Restoration and Relapse: Jesuit Education in the U.S. 1814-1900: Gerald McKevitt, S.J.Thursday, Feb. 20, 3:30 p.m.Wyckoff Auditorium (EGNR 200) The Jesuits celebrate an important anniversary in 2014. It was 200 years ago that the Society of Jesus was restored after being suppressed by the pope for 41 years (1773-1814). A significant part of the history of Jesuits has been the relationships between the papacy and the Society of Jesus. That relationship has never been better—having a Jesuit pope in Francis helps. It has often been worse, as this lecture will make clear. But it’s not only about Jesuit relations with the pope. The causes and effects of suppression and restoration are complex and fascinating. Jesuit historian Gerry McKevitt, S.J., professor at Santa Clara University, will lecture on the restoration. For more information, contact Marie Gehman in Mission and Ministry at firstname.lastname@example.org. A Happy Hour Conversation with Center for Environmental Justice and Sustainability Faculty FellowsTuesday, March 4, 5-6:30 p.m.LeRoux Conference Room (STCN 160)RSVP by Feb. 28 to email@example.com What does a coffee wastewater treatment project in Nicaragua have in common with the anti-imperial Gospel of Jesus? Society’s movement toward justice and sustainability will require our best practical solutions (engineering coffee wastewater treatment projects) and our best theological thinking (how did we get here anyway?). Join leaders from the Seattle area’s environmental justice and sustainability community and Seattle University faculty and students to learn and explore opportunities for collaboration. Mike Marsolek, assistant professor of civil and environmental engineering, and Wes Howard-Brook, instructor of theology and religious studies, will present their CEJS-sponsored work, followed by time for questions and discussion. Hors d’oeuvres and drinks will be provided. Dance MarathonFeb. 22, 10 a.m.-Feb. 23, 2 a.m.Campion Ballroom Join our students at Dance Marathon. Dancers will stay on their feet for 16 hours to raise money for the Seattle Children’s Hospital Uncompensated Care fund. It’s an incredible event that shows how much our students care about the community around them. Fun fact: SU’s dance marathon is the third largest of its kind on the west coast, even larger than UW! How can you help? (1) Attend “community hours” between 2 and 5 p.m. to hear from Children’s Hospital children and families. There will be opportunities to interact with your students (and some brave staff) as well as a silent auction. (2) Volunteer two hours at the event to show your support. (3) Give to dancers or to the general Dance Marathon fund. All of these opportunities are available at Dance Marathon’s new site. For more information, contact Bernie Liang at firstname.lastname@example.org. Campus Store Sidewalk SaleFeb. 18 and 19, 8:30 a.m. to 6 p.m. The Seattle University Campus Store Sidewalk Sale will take place in the hallway outside the store’s main entrance in the University Services Building. There will be lots of SU and Redhawks gifts and apparel for up to 50 percent off. Once sold, many of the designs will never be back again, so if there’s that special hoodie you’ve been wanting, this might be your last chance. Sale is limited to only what is displayed on sale tables and does not include items inside the store. Limited to stock on hand; no additional discounts. For more information, contact Kathy Straughan at 296-5820. Riding in Cars with Black People & Other Newly Dangerous Acts: A Memoir in Vanishing WhitenessTuesday, Feb. 25Doors open at 6:30 p.m.; show starts at 7 p.m.Pigott Auditorium “Riding in Cars with Black People & Other Newly Dangerous Acts: A Memoir in Vanishing Whiteness” is the groundbreaking and crushingly honest story of what happens when a black boy, raised by white parents, “ages out” of honorary white and suburban privilege and into a world where folklore, statistics and conjecture deem him dangerous until proven otherwise. At times funny, biting and somber “Riding in Cars...” takes audiences on an intense and insightful journey, along the way unpacking race, privilege and policing like only a trans-racial adoptee can. With playful humor and sharp observance “Riding in Cars...” continues to resonate with diverse audiences. Demonstrating how even the most painful experiences can be reclaimed, transformed and accepted for what they are: the building blocks of our unique identities. Click here for tickets. Sponsored by SGSU, Black Students Union, the Offices of Multicultural Affairs and Integrity Formation, the Wismer Center for Gender and Diversity, Student Activities, Campus Ministry and Leadership Development. For more information, contact Jazz Espiritu at email@example.com. Day of Remembrance Taiko Fundraiser for Minidoka PilgrimageSunday, Feb. 23Noon exhibits; program starts at 1 p.m.PACCAR Atrium; Pigott Auditorium The International Student Center invites you to this annual fundraiser to benefit the scholarship program for the pilgrimage to the Minidoka National Historic Site in Idaho (www.minidokapilgrimage.org). This year’s program includes speakers from the law school and National Park Service and features six taiko (Japanese drumming) groups. A number of free exhibits will be on display in the PACCAR Atrium, including a special law library exhibit titled “Fred T. Korematsu and the Pursuit of Justice” as well as exhibits from National Park Service, the Minidoka Pilgrimage, Nisei Veterans Committee and the “My Minidoka” photo exhibit. Tickets for the program are $20 general; $10 students and can be purchased here or in person at the International Student Center (PAVL 160). For more information, please contact Dale Watanabe at firstname.lastname@example.org or 296-6260. Storytelling of the Northwest CoastWednesday, Feb. 26, 7:30 p.m.Pigott Auditorium Join us for an evening featuring storyteller Roger Fernandes, a member of the Lower Elwha Klallam Nation, and a performance by the internationally renowned Git-hoan (People of the Salmon) Native Dance Group. Born and raised in the Seattle area, Fernandes studied art at the University of Washington. His stories and artwork reflect the culture and beliefs of the Salish tribes of the Pacific Northwest. The Git-Hoan Dancers represent a culture of Alaskan Native people, the Tsimshian Tribe from Metlakatla, Alaska. The group shares legends and stories through song and dance while showcasing the magnificence and creativity of their art, demonstrating a variety of articulated and carved masks, headdresses, drums, rattles and much more. Tickets are $5 and available through the CAC or Brown Paper Tickets. Sponsored by the English Department, Women and Gender Studies Program, First Nations Club, Office of Multicultural Affairs, and Mission and Ministry. For more information, contact Christina Roberts at email@example.com. Men’s Basketball vs. Grand Canyon The Seattle University men’s basketball team opens a three-game homestand Thursday, Feb. 20, by welcoming Division I and WAC newcomer Grand Canyon to KeyArena for a 7 p.m. tipoff. The Redhawks have picked up positive momentum since the start of the month with victories over Idaho, Texas-Pan American and Utah Valley. The Antelopes, coached by former NBA player “Thunder” Dan Majerle, have played well so far this season, including an eight-point win over the Redhawks earlier this season in Phoenix. At halftime, those student-athletes who earned Dean’s List and President’s List honors in the fall quarter will be recognized on the court. Also, there will be a special halftime performance by Hui O’Nani, the popular Hawaiian club. Finally, Mercer Island High School coaching legend Ed Pepple will be honored during a timeout. Students, faculty, and staff receive free tickets to all home basketball games at KeyArena. This will be a key conference matchup and the Redhawks need everyone’s support, so come down to the Key and support Seattle U! Author Reading Featuring R. Flowers RiveraFriday, Feb. 28, 12:30-1:30 p.m.Wismer Center (LOYA 400) R. Flowers Rivera will read from her debut collection, Troubling Accents (Xavier Review Press July 2013). Rivera was awarded the 2009 Leo Love Merit Scholarship in Poetry in association with the Taos Summer Writers Conference. Her short story, “The Iron Bars,” won the 1999 Peregrine Prize. She was a 2002 finalist for the Naomi Long Madgett Award for Poetry, and she received two nominations for Pushcart XXVII. She was also a 2001 finalist for the May Swenson Award for Poetry and the Journal Award in Poetry. Her debut collection Troubling Accents—critically acclaimed by many notable poets—has sold more than 600 copies and has also received a nomination from the Mississippi Institute of Arts & Letters. Her work has been anthologized in Mischief, Caprice & Other Poetic Strategies and published in journals such as African American Review, The Beloit Poetry Journal, Columbia, Feminist Studies, Obsidian and The Southern Review. (You can read more at www.promethea.com.) Rivera is a Mississippi native with a Ph.D. in English from Binghamton University and an M.A. in English from Hollins University. Rivera’s appearance is a collaboration of the Patricia Wismer Center for Gender, Justice, and Diversity, the Center for the Study of Justice in Society and the Diversity, Citizenship, and Social Justice Core Track. For more information, contact Mary-Antoinette Smith at firstname.lastname@example.org; Pam Taylor, email@example.com; Gabriella Gutiérrez y Muhs, firstname.lastname@example.org; or Natasha Martin, email@example.com. Lunches with LeadersTuesday, Feb. 25, 12:30-1:30 p.m.Student Center 210 Enjoy a free lunch and listen to Kevin Wilhelm, CEO of Sustainable Business Consulting, as he discusses how he discovered his calling and the good work his company performs in the Seattle community. After earning his B.A. in history from Macalester College, Wilhelm began a career in professional sports. He served as general manager of the Minnesota Thunder and later as the PR/communications manager for the Seattle Sounders. After earning his MBA he founded Sustainable Business Consulting, a Seattle-based consulting firm focused on practical and profitable solutions for helping firms successfully integrate sustainability. Some of Wilhelm’s clients include Nordstrom, REI, The North Face, Redbox, and Brooks Sports. Free lunch will be served for the first 20 people who RSVP to firstname.lastname@example.org. Game of Tones: SEAC’s 2014 Battle of the BandsFriday, Feb. 28, 8 p.m.Campion Ballroom Come join SEAC for the annual Seattle University Battle of the Bands, a night of amazing student talent and loads of fun. Tickets are $5 and will be available at the CAC starting Feb. 17. All tickets bought in advance will come with an entry into a prize drawing for a Game of Thrones mystery basket. Please visit Game of Tones for updates on the student bands that will be performing. For more information, contact Antonio Dowling at email@example.com. Leadership Blitz 2014—Connections: Relationships in the Age of TechnologySaturday, March 1, 11 a.m.-3 p.m.Pigott Atrium Leadership Blitz is a free leadership conference open to students, faculty and staff. This year’s theme is “Connections: Relationships in the Age of Technology,” and the keynote speaker is Christopher Paul, associate professor and chair in the Department of the Communication. For more information or to register, visit Leadership Blitz, or contact AnneMarie Ladlad in Leadership Development at firstname.lastname@example.org. The Vagina Monologues Based on V-Day Founder/playwright Eve Ensler’s interviews with more than 200 women, the piece celebrates women’s sexuality and strength by giving voice to experiences and feelings not previously exposed in public and brings a deeper consciousness to the conversation around ending violence against women and girls. Show times are 7 p.m., Friday, Feb. 28; and 2 p.m. and 7 p.m. on Sunday, March 2. All performances are in Pigott Auditorium. Tickets are available for purchase at the CAC: $5 for students, staff and faculty; $8 for the general public. At the door, tickets are $8 for students, staff and faculty; and $10 for the general public. Will-call tickets are available by contacting email@example.com. This production is sponsored by the Society of Feminists, Triangle Club, SGSU and the Multicultural Programming Fund. Click here for more information. The Well Gathering and ReflectionWednesday, Feb. 19, 6-7:30 p.m.Ecumenical Chapel (lobby floor of Campion) The Well is SU’s on-campus interdenominational Christian gathering and reflection service that includes a simple shared meal, conversation and prayer. Join the gathering any week. For more information, contact Monica Allen in Campus Ministry at firstname.lastname@example.org.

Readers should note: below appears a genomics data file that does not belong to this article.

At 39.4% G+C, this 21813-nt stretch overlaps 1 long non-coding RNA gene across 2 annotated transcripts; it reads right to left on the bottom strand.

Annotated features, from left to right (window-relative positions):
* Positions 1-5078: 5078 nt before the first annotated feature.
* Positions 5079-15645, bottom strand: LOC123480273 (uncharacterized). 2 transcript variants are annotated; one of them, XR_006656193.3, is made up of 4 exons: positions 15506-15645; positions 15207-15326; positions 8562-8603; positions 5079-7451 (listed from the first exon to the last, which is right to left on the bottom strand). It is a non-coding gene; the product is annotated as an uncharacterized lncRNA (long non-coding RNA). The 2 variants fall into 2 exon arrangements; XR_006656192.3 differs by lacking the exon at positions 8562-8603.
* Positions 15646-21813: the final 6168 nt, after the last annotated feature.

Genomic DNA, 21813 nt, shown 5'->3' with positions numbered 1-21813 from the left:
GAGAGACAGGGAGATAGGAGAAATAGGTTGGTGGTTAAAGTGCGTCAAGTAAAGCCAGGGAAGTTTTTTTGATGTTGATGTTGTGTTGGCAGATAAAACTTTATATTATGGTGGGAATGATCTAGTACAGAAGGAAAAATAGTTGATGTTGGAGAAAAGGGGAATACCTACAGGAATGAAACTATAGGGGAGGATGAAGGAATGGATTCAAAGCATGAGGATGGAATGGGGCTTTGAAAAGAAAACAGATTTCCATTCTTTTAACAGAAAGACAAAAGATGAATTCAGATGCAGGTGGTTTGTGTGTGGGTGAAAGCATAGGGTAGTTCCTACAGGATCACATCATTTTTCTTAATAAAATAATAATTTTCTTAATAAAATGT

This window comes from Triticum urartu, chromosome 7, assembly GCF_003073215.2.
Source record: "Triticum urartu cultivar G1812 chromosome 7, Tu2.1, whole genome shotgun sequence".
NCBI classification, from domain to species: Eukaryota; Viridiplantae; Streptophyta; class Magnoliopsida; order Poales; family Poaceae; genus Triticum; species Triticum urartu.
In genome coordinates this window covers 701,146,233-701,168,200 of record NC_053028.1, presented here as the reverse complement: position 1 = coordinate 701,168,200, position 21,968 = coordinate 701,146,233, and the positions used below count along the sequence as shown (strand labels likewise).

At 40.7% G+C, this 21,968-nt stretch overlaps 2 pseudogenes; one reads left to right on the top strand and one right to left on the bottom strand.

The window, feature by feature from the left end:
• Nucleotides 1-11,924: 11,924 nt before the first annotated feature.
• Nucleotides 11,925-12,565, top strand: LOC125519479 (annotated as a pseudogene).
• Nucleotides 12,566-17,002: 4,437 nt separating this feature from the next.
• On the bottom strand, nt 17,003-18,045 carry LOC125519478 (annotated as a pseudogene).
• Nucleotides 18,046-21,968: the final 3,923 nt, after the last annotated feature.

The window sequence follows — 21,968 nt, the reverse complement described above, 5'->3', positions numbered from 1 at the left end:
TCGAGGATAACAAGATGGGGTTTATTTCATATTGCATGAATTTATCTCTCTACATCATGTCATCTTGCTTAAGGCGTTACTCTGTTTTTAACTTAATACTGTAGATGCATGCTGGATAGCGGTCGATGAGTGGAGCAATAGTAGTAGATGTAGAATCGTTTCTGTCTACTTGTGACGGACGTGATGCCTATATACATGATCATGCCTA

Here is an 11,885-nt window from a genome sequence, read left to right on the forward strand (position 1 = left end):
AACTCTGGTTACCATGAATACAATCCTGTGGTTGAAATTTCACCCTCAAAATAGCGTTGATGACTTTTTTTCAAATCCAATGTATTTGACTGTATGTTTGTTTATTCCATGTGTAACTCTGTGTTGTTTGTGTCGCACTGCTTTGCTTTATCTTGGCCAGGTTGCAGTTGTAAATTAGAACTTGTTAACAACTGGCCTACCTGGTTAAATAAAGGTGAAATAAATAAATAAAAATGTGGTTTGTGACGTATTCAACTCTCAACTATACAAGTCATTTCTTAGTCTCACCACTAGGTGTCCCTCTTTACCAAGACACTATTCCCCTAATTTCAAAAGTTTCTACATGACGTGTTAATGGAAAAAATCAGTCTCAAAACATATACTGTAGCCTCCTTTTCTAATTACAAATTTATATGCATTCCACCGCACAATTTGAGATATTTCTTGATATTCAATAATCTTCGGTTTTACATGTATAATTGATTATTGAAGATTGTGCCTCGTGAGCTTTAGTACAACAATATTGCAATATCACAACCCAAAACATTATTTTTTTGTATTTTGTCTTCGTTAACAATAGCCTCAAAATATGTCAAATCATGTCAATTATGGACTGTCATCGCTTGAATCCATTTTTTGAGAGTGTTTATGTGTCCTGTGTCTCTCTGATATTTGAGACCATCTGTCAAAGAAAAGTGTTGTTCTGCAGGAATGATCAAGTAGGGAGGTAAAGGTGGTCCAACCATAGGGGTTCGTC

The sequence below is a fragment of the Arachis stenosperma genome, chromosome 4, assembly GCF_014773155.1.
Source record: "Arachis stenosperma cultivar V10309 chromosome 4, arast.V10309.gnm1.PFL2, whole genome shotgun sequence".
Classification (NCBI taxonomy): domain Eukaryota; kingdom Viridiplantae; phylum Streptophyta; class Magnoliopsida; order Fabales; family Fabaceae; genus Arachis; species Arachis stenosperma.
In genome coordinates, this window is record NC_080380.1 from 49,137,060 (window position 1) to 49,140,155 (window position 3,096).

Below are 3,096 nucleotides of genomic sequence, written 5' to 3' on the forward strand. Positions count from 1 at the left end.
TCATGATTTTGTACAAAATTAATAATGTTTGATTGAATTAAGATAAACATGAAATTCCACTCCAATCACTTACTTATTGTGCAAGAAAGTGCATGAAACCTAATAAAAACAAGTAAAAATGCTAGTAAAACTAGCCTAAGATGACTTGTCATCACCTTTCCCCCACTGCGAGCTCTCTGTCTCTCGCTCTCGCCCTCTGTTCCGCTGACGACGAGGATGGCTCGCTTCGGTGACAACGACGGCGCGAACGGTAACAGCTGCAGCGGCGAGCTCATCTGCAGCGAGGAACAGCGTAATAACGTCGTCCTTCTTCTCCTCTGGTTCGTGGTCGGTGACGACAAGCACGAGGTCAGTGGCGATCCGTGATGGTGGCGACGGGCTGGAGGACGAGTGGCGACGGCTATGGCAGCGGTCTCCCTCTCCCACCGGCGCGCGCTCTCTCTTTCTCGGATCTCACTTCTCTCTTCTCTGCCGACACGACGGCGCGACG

A Novena “Retreat” for SU Faculty and Staff As the season of Lent approaches, the Office of Jesuit Mission and Identity invites interested faculty and staff to participate in a retreat in daily life, in conjunction with this year’s Novena of Grace which runs March 12-20. The Novena, the theme of which is “There is Something Greater Here,” is a daily retreat and mass, hosted by the Ignatian Spirituality Center and preached by Matt Barmore, Peter Ely, S.J., and Marilyn Nash. The “Novena Retreat in Daily Life” for SU faculty and staff will include the following: · An introductory lunch prior to the Novena of Grace on Tuesday, March 4, to reflect on one’s hopes for the Novena· A commitment to attend the Novena of Grace for each (or most) of the nine days, either at the Chapel of St. Ignatius at 12:30 p.m., or St. Joseph Church at 7 p.m. (with an option for the group to sit together if possible)· Holding one another in prayer throughout the nine days· A gathering after the Novena, on Tuesday, March 25, over lunch to share the graces of the retreat. If you are interested in participating or have questions, please contact Emily Davis at email@example.com. Visit www.ignatiancenter.org for more information. Faith in a SeedTuesday, Feb. 25, noon-1 p.m.Biology Greenhouse on 13th between Columbia and Cherry As part of the Grounds Department’s Lunchtime Garden Talk Series, this event will focus on seed planting techniques for getting your garden off to a good start. Spring is coming! Join us in the new greenhouse in the parking lot of the Columbia building. Please feel free to bring your lunch. For more information, contact Janice Murphy at firstname.lastname@example.org. Women’s Tennis at Sand Point Tennis Center The Seattle University women’s tennis team will play home matches for the first time in over a month this weekend. First, the Redhawks host Utah State Friday, Feb. 21, starting at 5 p.m. Then, Seattle U welcomes fellow Jesuit school Gonzaga to the court Sunday, Feb. 23, beginning at 10 a.m. Both matches will take place at The Tennis Center at Sand Point, located at 7135 Sportsfield Drive NE, near Magnuson Park. Two weeks ago, Seattle U defeated Gonzaga for the first time since the women’s tennis program was reestablished in 2008, and this Sunday’s contest promises to be another close match. Admission is free for all to watch the matches, so head on up to Sand Point and support the Redhawks! Men’s Tennis vs. Washington The Seattle University men’s tennis team hosts crosstown rival Washington this Saturday, Feb. 22, starting at 5 p.m. at The Tennis Center at Sand Point (7135 Sportsfield Drive NE, near Magnuson Park). The Redhawks have won two straight matches, including a tough 4-3 victory over Liberty University in a neutral site match in Portland last Sunday. Seattle U and Washington will play a doubleheader Saturday. Admission is free for all spectators, so wear red and head up to Sand Point to cheer on the Redhawks! Tau Sigma Induction CeremonyThursday, Feb. 27, 6 p.m.Pigott Auditorium You are invited to the fourth induction ceremony of new members in the Gamma Mu chapter of Tau Sigma. Provost Isiaah Crawford will be the keynote speaker and representatives from SU’s colleges and schools will present Tau Sigma pins to new inductees. Current members will also be speaking at the event, which will include free food. RSVP to email@example.com as space is limited. For more information, contact Lauren Woo-Ermacoff at firstname.lastname@example.org. Axis Literary Magazine Winter Quarter Submissions Axis Literary Magazine is now accepting submission for its winter quarter publication. Check out what other writers and artists have created at www.axisfragments.com and submit your own creative work at email@example.com. All forms of art (including music, film and photography) are encouraged. Submissions are accepted on a rolling basis. New art and writing is posted at the end of each quarter. For more information, contact Laura Germano at firstname.lastname@example.org. SEAC Poetry Slam: Call for EntriesWednesday, March 5, 7 p.m.Student Center Hearth SEAC Music is presenting an open mic poetry slam. If you would like to perform, please e-mail Marcus Shriver at email@example.com by March 3 at the latest to get in on the competition. Spots for performers may fill up at any time, so it’s recommend that you e-mail early to guarantee your place. Prizes will be $50 for first place, $25 for second place, and two free Neumos tickets for the third place. United Filipino Club General MeetingTuesday, Feb. 25, 7 p.m.Admin 306 Barrio Fiesta 2014, the United Filipino Club’s biggest event of the year, is coming up. Come learn about all the ways you can get involved in this fun event. There will also be talk about the Northwest FASA Conference which will be hosted at Gonzaga University in April. Attendance at this meeting is mandatory for all Barrio performers and volunteers. All are welcome to join in on the fun! For more information, visit UFC or contact Robert Gianan at firstname.lastname@example.org. Game Night Come out for a night of games and fun. SEAC will be hosting Game Night 6-8 p.m. on Friday, Feb. 21, in Student Center 210. Free snacks, free drinks and games will all be provided. For more information, contact Kimi Kogachi at email@example.com.